Many financial planners say to have 2-6 months worth of expenses saved as an emergency fund.
While I agree with the thought, this is a little restrictive for those just entering the workforce or trying to dig themselves out of a financial issue.
With an eventual goal of 2-6 months worth of expenses in an emergency fund, start smaller.
Start with a goal of $500 (or maybe a $1,000).
This will cover most of your basic emergencies (car breaks down, unexpected bill) and basic medical costs – though, obviously, not the high value medical emergencies.
Once you reach this threshold, determine what financial goals are next.
For example, if you have credit card debt rolling over (and you’re paying outrageous interest rates), focus on these next. Throw all your money towards these. (Really, everything…this should be priority #1 after a positive cash flow and an emergency fund.)
On the other hand, if you don’t have any credit card debt, but your employer matches contributions to your retirement account, start adding money to your retirement – at least meet the matching amount. (Free money!)
If your next financial goals do not involve high debt issues (credit cards), then allocate your money towards your goals PLUS your emergency fund.
Add monthly increments to the emergency fund until you reach the 2-3 months of expenses point.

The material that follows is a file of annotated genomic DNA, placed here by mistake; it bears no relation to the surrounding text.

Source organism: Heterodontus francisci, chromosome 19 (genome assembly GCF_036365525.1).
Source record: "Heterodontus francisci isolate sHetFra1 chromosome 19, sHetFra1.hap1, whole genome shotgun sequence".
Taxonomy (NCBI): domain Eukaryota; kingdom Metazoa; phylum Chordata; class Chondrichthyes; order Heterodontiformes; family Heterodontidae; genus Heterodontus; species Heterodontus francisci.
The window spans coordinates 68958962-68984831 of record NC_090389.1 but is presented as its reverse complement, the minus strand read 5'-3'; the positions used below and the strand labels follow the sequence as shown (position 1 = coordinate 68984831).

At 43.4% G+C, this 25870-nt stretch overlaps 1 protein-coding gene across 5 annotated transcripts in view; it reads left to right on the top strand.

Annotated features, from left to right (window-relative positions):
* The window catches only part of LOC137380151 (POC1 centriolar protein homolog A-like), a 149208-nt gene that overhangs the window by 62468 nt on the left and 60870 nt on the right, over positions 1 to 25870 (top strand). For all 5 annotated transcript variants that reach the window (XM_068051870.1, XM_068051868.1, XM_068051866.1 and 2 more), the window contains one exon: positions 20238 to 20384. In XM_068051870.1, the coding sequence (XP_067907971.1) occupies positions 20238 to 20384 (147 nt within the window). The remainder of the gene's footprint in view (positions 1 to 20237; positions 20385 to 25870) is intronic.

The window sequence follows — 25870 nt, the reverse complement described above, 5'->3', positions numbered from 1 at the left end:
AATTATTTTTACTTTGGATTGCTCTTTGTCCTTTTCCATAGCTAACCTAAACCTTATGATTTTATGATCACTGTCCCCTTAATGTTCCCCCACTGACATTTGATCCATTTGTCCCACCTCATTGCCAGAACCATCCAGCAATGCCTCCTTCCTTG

This may be a reasonable amount for you – if you have a stable job, live well below your income, and you have support (financial, family, etc.) in the case of a terrible emergency.
If you are self-employed or the sole-income earner, then you should probably strive for the 6 months (possibly more) of expenses in your emergency fund. This will help protect you from losing a large client or the impact of a family (or medical) emergency where you cannot work.
As your income increases, as you get raises, tax refunds – put additional monies toward your goals.
Yes, you should be striving for a large emergency fund. One that will cover 2-6 months worth of your living costs. This will allow you piece of mind in those financial emergencies.
But! You do not need to wait on your dreams or wait to make financial progress in your goals.
Small steps forward is still forward motion.
The key is starting forward. You can always change your speed as you go.
Do you have an emergency fund? How much do you keep in it?